6 new podcasts to listen to this week

These are our top podcast picks.

The comedy power couple Marcus Brigstocke and Rachel Parris are reviewing things in their life for their podcast How Was It For You?
The comedy power couple Marcus Brigstocke and Rachel Parris are reviewing things in their life for their podcast How Was It For You?

Have you ever wondered what happens behind the scenes of MasterChef: The Professional, or what growing up in Cardiff is like? Then some of this week’s podcasts will be a treat.

1. Sonder & Salt

Streaming platform: All streaming platforms

Genre: Food

The weekly podcast for food lovers, Sonder & Salt, hosted by Harleigh and Malaika, is a delightful listen.

Recently, they have had a few guests join them on the podcast – which listeners seem to enjoy. So this week, they continue in the same vein and are joined by the 2023 MasterChef: The Professional semi-finalist Lauren Wilmott, a chef by trade.

Before they got into how her banana ketchup impressed the MasterChef judges – a recipe inspired by a pair of socks – the co-hosts spoke about what they have been eating lately and vegetable tempura came up in conversation.

Wilmott went on to speak about what it’s really like behind the scenes of competitive cooking shows, admitting that she’s never experienced the level of nerves that she did on MasterChef: The Professionals.

It was also interesting to hear Wilmott talk about fridge-raid dinners and why she always has dumplings in her freezer that she can bulk into various dishes, including broth.

Food tells a story about who people are and where they come from, I learnt a lot about Malaika, Harleigh and Wilmott from this episode alone.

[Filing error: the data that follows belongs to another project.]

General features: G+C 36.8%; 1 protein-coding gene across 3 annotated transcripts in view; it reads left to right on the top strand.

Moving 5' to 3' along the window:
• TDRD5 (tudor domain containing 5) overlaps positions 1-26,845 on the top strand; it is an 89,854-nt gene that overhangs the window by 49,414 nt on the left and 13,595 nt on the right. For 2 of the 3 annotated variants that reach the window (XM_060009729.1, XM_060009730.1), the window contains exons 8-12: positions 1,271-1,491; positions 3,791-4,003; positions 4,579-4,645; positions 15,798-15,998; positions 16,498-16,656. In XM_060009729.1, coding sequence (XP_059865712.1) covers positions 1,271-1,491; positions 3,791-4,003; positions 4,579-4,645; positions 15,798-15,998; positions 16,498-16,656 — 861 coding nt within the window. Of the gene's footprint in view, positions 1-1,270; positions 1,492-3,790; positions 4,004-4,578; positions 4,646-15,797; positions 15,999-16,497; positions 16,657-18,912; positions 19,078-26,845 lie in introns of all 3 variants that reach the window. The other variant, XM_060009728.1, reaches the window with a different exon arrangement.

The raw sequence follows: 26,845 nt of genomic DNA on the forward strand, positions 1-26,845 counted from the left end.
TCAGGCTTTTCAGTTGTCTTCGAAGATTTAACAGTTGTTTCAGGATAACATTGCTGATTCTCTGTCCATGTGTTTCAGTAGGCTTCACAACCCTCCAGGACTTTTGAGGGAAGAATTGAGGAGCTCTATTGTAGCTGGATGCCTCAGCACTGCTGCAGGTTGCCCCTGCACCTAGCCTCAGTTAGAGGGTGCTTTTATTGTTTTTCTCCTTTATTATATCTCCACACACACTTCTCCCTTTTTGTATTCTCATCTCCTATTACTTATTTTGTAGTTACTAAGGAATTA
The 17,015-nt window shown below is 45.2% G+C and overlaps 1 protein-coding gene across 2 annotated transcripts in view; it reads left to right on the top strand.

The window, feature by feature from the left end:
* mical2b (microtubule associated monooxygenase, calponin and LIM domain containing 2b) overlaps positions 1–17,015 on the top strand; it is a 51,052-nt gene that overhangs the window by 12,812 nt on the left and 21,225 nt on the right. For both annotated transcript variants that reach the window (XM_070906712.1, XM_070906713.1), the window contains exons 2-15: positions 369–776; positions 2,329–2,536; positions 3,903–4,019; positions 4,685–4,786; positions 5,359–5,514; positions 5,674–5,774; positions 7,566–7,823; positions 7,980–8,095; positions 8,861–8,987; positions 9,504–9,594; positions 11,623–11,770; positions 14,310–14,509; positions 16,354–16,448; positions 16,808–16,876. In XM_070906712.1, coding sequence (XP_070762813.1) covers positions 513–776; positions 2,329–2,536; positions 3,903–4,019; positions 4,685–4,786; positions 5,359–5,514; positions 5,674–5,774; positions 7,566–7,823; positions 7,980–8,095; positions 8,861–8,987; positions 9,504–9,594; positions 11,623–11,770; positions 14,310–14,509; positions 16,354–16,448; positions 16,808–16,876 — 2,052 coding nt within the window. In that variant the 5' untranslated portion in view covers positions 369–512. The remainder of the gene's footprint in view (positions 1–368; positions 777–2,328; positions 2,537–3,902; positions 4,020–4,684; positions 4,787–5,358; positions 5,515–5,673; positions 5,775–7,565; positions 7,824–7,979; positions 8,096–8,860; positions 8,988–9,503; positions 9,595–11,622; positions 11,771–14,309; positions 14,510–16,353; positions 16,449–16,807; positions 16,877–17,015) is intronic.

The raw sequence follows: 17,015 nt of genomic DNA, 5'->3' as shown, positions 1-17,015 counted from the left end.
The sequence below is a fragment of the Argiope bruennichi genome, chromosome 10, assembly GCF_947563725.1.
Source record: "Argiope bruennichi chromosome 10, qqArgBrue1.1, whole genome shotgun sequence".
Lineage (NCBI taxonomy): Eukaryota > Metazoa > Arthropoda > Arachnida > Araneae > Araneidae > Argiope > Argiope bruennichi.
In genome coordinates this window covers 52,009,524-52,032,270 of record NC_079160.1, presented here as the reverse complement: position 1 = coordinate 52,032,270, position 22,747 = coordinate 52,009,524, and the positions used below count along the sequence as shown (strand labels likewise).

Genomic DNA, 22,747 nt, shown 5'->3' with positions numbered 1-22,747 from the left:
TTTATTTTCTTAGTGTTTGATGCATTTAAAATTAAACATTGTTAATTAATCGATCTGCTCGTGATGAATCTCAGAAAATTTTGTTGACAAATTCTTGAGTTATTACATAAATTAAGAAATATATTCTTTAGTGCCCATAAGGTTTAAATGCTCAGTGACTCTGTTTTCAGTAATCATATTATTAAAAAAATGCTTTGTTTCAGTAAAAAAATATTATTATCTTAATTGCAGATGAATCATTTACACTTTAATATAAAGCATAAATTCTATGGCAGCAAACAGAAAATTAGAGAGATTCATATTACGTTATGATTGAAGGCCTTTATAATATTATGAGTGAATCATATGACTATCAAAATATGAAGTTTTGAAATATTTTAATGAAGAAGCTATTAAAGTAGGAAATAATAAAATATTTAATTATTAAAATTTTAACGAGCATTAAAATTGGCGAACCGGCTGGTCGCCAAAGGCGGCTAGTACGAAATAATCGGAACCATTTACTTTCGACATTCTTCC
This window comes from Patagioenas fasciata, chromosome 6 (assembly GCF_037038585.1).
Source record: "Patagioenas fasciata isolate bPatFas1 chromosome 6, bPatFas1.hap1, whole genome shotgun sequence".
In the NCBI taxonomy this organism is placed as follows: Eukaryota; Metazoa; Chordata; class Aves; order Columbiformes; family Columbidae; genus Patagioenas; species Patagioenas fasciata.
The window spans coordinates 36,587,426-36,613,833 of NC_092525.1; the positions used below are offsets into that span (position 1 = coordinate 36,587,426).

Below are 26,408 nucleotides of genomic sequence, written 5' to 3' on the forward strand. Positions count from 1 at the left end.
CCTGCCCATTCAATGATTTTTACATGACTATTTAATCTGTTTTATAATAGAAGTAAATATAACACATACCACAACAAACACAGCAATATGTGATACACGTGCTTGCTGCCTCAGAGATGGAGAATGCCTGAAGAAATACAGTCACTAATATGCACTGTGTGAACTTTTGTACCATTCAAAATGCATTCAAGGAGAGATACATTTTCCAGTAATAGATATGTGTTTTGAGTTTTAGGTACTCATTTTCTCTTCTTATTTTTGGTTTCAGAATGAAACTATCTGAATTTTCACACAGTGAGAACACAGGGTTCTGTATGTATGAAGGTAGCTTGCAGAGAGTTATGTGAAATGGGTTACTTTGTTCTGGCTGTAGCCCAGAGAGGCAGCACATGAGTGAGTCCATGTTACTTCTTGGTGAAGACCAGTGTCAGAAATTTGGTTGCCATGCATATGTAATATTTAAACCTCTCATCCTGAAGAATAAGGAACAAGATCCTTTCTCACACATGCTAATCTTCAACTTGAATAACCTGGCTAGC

(By Yolanthé Fawehinmi)

2. How Was It For You?

Streaming platform: All streaming platforms

Genre: Comedy

Sitting in what Marcus Brigstocke joked is “a very confrontational set-up” the British comedian and actor and his co-host Rachel Parris, a comedian and musician, kick off the first-ever episode of How Was It For You?

In each episode, the comedy power couple review things in their life for the sake of other people. The aim is to become a go-to helpful and frank guide.

From Brigstocke’s surprisingly good voice impressions, travelling as a group – which for them is “risky business” – and noisy toys, they share their unfiltered opinions and experiences.

If you are looking for a new weekly dose of laughs, Brigstocke and Parris’ new podcast could be just what you are missing.

(By Yolanthé Fawehinmi)

3. Kicking Back with the Cardiffians

Streaming platform: All streaming platforms

Genre: Personal stories

At the start of the third episode (there are 15 in total) of Kicking Back with the Cardiffians, hosted by Welsh singer-songwriter Charlotte Church, I was surprised to hear the sounds of a dog hotel owned by Charlotte’s mother, Maria Church.

Before going into detail about their mother-and-daughter relationship, we hear about the remarkable story of Maria’s life up until Charlotte was a baby. But be warned – Maria knows how to swear and sadly the episode refers to emotional and sexual abuse.